Therapeutic perspectives

Based on these epidemiological and experimental data, and opting for a systematic approach, we decided to test whether bacterial extracts which were on the market for the treatment of respiratory infections could reproduce the well-described protective effect of infections on the development of diabetes in NOD mice [45]. The product used initially was OM-85 (Broncho-Vaxom; OM Pharma, Meyrin/Geneva, Switzerland), a bacterial extract prepared from eight bacterial species frequently responsible for respiratory tract infections. OM-85 is of particular pertinence because it has been used extensively and safely in children suffering from repeated upper respiratory tract infections.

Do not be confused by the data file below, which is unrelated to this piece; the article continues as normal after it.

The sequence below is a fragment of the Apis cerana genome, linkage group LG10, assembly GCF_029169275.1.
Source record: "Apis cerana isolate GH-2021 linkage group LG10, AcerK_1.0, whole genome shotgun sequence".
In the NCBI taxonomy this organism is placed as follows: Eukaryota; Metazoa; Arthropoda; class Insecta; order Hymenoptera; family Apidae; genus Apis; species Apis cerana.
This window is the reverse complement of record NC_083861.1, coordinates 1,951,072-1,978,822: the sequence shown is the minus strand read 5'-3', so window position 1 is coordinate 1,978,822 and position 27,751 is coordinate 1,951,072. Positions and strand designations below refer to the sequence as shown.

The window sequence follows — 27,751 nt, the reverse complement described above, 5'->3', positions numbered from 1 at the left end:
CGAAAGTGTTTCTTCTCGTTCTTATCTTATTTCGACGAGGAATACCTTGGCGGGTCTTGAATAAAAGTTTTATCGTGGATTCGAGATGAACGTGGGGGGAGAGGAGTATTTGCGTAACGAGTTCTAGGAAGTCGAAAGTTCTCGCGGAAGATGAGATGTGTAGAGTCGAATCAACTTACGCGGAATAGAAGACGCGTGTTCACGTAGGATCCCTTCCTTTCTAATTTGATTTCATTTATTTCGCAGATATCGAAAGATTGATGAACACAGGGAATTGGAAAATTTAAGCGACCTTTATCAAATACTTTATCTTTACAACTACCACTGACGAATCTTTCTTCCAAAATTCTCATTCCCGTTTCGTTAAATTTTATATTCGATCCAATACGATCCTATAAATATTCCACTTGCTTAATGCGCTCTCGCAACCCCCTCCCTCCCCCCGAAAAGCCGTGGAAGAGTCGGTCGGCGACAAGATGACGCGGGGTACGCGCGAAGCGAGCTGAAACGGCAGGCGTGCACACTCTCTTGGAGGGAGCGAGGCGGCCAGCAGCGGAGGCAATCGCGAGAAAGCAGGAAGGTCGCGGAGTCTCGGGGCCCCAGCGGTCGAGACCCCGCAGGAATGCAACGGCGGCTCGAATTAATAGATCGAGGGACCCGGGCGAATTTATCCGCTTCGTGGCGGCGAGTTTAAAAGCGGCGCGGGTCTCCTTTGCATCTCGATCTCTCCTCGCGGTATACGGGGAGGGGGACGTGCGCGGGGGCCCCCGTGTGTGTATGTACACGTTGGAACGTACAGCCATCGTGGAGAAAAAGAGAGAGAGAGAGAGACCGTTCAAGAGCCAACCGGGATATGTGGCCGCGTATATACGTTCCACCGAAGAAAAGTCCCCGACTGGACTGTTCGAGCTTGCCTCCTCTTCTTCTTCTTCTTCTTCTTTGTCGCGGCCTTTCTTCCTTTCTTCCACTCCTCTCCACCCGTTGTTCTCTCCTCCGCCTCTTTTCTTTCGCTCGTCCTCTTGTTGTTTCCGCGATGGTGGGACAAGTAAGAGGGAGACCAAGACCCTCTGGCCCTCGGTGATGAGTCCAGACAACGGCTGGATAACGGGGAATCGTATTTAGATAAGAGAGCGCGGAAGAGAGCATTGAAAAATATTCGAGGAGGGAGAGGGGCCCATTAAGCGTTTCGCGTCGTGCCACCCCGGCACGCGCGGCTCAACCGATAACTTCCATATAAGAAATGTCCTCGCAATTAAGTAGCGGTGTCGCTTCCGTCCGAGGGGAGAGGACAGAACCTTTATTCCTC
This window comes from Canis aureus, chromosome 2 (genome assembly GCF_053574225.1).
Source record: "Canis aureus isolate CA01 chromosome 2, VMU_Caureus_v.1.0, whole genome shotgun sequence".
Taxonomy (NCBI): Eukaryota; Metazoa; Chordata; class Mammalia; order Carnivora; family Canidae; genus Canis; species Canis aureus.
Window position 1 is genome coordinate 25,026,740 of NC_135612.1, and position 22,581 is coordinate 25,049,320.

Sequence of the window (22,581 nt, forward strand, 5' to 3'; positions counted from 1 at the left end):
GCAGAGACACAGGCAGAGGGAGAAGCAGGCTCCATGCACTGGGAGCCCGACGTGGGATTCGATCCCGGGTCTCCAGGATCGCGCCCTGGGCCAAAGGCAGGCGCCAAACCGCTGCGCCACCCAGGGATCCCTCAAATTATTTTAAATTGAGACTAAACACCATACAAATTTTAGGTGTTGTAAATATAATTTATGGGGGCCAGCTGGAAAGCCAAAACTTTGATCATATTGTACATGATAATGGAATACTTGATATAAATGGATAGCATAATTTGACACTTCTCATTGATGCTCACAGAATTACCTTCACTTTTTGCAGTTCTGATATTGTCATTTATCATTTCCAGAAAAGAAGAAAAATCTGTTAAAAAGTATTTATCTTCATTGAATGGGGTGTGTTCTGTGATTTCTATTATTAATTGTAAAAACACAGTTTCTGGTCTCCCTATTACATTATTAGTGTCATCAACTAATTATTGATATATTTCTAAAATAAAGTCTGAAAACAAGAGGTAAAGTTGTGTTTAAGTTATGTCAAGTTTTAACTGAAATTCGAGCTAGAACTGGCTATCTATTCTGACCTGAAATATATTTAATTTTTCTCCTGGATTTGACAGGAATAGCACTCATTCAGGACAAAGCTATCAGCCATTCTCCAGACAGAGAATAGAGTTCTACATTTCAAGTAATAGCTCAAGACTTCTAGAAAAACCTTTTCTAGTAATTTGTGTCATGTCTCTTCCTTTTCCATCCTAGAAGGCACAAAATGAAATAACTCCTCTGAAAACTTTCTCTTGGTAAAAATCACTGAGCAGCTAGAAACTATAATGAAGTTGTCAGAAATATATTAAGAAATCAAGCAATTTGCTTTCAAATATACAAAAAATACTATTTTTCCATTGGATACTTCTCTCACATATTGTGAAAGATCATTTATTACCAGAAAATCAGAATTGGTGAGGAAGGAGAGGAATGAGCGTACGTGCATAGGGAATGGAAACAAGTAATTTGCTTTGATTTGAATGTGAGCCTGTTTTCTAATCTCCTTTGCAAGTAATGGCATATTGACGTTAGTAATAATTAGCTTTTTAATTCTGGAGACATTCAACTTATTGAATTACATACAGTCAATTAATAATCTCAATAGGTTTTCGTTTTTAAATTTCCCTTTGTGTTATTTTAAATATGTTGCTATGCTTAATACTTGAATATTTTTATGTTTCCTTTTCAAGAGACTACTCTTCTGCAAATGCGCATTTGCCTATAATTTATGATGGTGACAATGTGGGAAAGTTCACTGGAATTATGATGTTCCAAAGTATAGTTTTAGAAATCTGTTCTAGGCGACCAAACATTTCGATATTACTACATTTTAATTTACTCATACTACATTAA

In NOD mice OM-85 effectively prevented T1D onset when administered intraperitoneally (i.p.) and orally at dosages compatible with clinical use. The effect is optimal (complete prevention) when the treatment is started early (at 3 or 6 weeks of age), but some protection is still achieved when the treatment is started at 10 weeks of age. We examined the role of Th2 cytokines, namely IL-4 and IL-10, in the protective effect of OM-85. Using genetically deficient mice and cytokine-neutralizing monoclonal antibodies, we have demonstrated that the therapeutic effect does not involve the Th2 cytokine IL-4 but is tightly dependent upon transforming growth factor (TGF)-β. Natural killer (NK) T cells also participate in the therapeutic effect, as CD1d−/− NOD mice are partially resistant to the protective effect of OM-85 [45].

Importantly, key mechanistic results were that OM-85 induced the production of IL-12 by DCs and of IL-10 essentially by B lymphocytes. It is important to stress at this point that there appears to be a tight dependency between the TGF-β-producing ability of OM-85 and the protective effect on the disease, because when a neutralizing anti-TGF-β antibody was administered immediately after OM-85, the protective effect of the drug was lost [45].